The failure of the FiReControl project - Public Accounts Committee Contents

Conclusions and recommendations

1.  The Department failed to secure the co-operation and support of local Fire and Rescue Services. The project's success rested upon voluntary cooperation between local Fire and Rescue Services. Delivery of the project was fatally undermined from the outset by the Department's failure to acknowledge the independence and local accountability of local services and work to build their support for the project. In the future the Department must secure the buying in of those expected to use and operate new systems and must involve them in both the decision and the delivery of projects.

2.  The Department failed to apply effective checks and balances from the start. The project progressed too fast without essential checks being completed. For example Departmental and Treasury approval was given without proper scrutiny of the project's feasibility or validation of the estimated costs and savings. For all future projects, the Department must follow proper business case approval procedures and ensure that an appropriate level of challenge is applied to the approval process. Accounting Officer Directions must be sought where officials believe proposed projects do not represent value for money.

3.  The Department's management and oversight of the project was weak. The Department lacked the necessary expertise and experience to deliver the project and was over-reliant on consultants, whose performance was not managed effectively. The Department did not approach the project as being one of business transformation, but treated each element in isolation. So for instance the Department failed to understand the complexity of the IT system but prioritised building the new control centre. So today we have nine regional white elephants, most of which have stood empty since 2007. For all future projects, the Department should follow proper project and programme management procedures and not take on projects without ensuring it has staff with the right business change, programme management and IT skills

4.  The Department failed to manage delivery of the IT system by the contractor. The Department failed to follow the most basic fundamentals of good contract management. The poorly designed IT contract lacked early milestones or mechanisms to effectively manage prime or sub-contractor performance. The Department allowed the contractor to deviate from the agreed approach, and when problems did emerge, it did not take timely corrective action. The Department should ensure that all its future contracts contain terms and conditions which clearly define responsibilities and outputs, including those requirements which, if not met, would constitute a breach of contracts. Rewards and incentives must reflect the balance of risk.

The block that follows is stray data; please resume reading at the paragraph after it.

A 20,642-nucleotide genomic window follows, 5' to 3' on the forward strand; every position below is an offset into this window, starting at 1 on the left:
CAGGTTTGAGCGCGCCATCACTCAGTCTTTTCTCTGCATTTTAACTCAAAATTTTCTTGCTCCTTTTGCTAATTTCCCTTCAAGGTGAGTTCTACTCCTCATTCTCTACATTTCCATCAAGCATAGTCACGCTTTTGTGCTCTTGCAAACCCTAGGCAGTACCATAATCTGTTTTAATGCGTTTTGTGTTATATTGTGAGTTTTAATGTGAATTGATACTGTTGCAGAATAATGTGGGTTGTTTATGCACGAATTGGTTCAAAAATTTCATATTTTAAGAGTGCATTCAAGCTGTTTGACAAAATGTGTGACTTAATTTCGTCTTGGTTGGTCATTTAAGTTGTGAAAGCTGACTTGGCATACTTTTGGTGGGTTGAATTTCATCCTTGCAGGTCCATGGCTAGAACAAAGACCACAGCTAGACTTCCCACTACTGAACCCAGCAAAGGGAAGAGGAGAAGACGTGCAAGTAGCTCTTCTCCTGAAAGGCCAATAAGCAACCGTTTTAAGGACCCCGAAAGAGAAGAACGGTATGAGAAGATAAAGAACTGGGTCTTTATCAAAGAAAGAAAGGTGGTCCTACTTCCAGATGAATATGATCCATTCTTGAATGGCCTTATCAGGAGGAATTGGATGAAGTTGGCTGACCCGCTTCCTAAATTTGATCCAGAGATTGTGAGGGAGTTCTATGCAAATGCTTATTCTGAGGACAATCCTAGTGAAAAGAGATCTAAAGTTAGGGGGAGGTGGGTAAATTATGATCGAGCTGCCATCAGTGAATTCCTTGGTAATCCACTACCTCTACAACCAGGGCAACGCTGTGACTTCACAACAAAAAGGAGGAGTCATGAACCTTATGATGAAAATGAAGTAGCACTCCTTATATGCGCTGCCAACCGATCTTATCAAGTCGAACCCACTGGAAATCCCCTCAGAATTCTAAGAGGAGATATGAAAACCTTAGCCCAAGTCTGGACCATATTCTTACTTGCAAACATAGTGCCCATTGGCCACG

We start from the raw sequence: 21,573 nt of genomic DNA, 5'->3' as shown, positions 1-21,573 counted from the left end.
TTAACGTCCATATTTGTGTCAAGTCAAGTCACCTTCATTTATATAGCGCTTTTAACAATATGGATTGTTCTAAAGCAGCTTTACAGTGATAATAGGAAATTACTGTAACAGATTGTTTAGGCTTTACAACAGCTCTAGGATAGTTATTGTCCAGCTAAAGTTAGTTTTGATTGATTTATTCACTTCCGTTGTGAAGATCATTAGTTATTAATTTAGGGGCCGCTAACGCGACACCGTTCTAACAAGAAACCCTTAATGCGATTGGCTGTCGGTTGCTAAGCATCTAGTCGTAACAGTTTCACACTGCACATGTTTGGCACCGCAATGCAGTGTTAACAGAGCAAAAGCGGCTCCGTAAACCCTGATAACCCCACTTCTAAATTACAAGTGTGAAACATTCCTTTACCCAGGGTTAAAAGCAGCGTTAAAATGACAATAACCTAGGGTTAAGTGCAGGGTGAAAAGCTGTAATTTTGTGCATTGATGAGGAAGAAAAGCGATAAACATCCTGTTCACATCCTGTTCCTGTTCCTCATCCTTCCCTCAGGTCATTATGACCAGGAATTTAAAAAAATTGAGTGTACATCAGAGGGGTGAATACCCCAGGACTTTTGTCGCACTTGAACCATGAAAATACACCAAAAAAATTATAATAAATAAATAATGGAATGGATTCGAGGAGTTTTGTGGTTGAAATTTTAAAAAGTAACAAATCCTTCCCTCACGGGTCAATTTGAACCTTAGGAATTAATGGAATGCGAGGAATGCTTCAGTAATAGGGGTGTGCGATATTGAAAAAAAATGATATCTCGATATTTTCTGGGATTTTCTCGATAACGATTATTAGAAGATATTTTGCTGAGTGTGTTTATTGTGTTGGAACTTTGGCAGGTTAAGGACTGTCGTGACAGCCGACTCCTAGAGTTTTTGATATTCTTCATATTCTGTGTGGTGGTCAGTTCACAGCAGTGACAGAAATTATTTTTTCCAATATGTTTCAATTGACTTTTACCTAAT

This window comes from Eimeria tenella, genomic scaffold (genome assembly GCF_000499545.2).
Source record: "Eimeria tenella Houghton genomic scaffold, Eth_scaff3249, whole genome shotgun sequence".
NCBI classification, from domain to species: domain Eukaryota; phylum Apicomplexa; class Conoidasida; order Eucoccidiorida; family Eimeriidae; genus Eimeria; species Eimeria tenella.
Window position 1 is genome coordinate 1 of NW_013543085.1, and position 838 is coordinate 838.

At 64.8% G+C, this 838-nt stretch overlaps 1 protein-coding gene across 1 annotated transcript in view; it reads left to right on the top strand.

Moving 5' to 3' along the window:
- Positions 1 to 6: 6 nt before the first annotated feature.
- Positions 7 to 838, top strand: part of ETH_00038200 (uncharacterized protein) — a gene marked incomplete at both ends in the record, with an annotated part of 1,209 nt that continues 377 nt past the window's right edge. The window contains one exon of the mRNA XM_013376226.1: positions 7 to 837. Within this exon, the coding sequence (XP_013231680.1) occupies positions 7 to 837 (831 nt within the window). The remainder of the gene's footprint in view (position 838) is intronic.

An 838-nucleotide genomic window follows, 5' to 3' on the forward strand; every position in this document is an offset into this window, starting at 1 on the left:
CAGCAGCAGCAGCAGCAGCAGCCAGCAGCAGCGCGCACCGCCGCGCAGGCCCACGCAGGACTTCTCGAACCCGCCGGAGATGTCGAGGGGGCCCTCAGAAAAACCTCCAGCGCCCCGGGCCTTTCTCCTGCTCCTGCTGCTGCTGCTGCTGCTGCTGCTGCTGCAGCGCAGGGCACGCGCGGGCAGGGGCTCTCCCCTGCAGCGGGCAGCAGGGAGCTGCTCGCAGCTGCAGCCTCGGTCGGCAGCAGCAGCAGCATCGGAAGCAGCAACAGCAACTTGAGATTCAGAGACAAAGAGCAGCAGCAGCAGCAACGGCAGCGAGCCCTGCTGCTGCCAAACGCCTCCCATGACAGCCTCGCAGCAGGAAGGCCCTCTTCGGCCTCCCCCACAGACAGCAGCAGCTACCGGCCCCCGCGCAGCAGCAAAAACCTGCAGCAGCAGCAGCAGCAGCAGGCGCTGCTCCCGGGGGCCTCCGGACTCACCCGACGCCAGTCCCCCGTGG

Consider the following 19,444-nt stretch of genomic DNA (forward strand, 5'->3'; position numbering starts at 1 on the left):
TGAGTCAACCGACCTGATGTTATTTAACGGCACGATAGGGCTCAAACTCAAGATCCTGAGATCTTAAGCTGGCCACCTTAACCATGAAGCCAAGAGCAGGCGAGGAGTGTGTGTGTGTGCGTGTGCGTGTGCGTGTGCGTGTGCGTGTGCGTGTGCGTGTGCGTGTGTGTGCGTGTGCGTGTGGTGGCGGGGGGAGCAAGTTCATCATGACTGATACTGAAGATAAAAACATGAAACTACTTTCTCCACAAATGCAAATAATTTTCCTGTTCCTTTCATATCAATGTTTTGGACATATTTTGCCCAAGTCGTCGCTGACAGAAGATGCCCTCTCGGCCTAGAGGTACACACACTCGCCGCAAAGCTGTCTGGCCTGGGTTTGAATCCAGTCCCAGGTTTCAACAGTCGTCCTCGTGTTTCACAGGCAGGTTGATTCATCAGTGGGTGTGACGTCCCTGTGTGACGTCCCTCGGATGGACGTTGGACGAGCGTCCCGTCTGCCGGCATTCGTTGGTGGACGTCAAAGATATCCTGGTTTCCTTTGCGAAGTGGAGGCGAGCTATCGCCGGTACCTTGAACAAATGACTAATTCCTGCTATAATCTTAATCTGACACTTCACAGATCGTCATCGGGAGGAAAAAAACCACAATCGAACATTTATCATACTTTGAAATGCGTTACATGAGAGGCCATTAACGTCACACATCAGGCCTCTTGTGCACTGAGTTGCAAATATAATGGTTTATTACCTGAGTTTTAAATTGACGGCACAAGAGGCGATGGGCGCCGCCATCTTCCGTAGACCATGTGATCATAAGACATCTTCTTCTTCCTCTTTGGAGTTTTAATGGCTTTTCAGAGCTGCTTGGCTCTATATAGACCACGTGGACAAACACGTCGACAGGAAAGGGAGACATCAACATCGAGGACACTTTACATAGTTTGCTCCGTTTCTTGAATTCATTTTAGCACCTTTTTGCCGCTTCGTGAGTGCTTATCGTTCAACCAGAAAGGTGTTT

5.  Despite the scale of failure and waste, no one in the Department has been held accountable. Convoluted governance arrangements, a lack of continuity among senior staff and an over-reliance on consultants impeded effective management and oversight. The Department's wider corporate governance arrangements failed to provide an effective check on the project. For future projects, the Department needs to clearly identify roles and responsibilities and to define clear lines of accountability. It should make sure that any such future projects are subject to robust challenge by its Board. More widely, Government as a whole through the Cabinet Office needs to embed a culture which accepts personal responsibility and accountability for major projects and must be clear as to how Government will address underperformance.

6.  The Department must ensure that the further £84.8 million it now intends to spend to obtain the original objectives of the FiReControl project is not wasted. The Department has made new money available to local Fire and Rescue Services to ensure greater collaboration. We are unclear how national resilience will be delivered given that collaboration between local services is not guaranteed and how the expenditure of a further £84.8 million will deliver value for money. The Department should manage the new funding as a distinct programme, with defined outputs, clear criteria for approval, appropriate milestones and transparent delivery arrangements and accountabilities.

7.  The regional control centres remain empty and expensive to run. Eight of the purpose-built regional control centres remain empty and continue to cost the taxpayer £4 million per month to maintain. It is likely that only five will be used by the Fire and Rescue Service. The Government must urgently undertake a review of fire, ambulance and police services to develop better co-operation and integration between the emergency services. This review should look at the potential for co-location so that good use can be made of the newly built fire centres which currently stand empty.

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Prepared 20 September 2011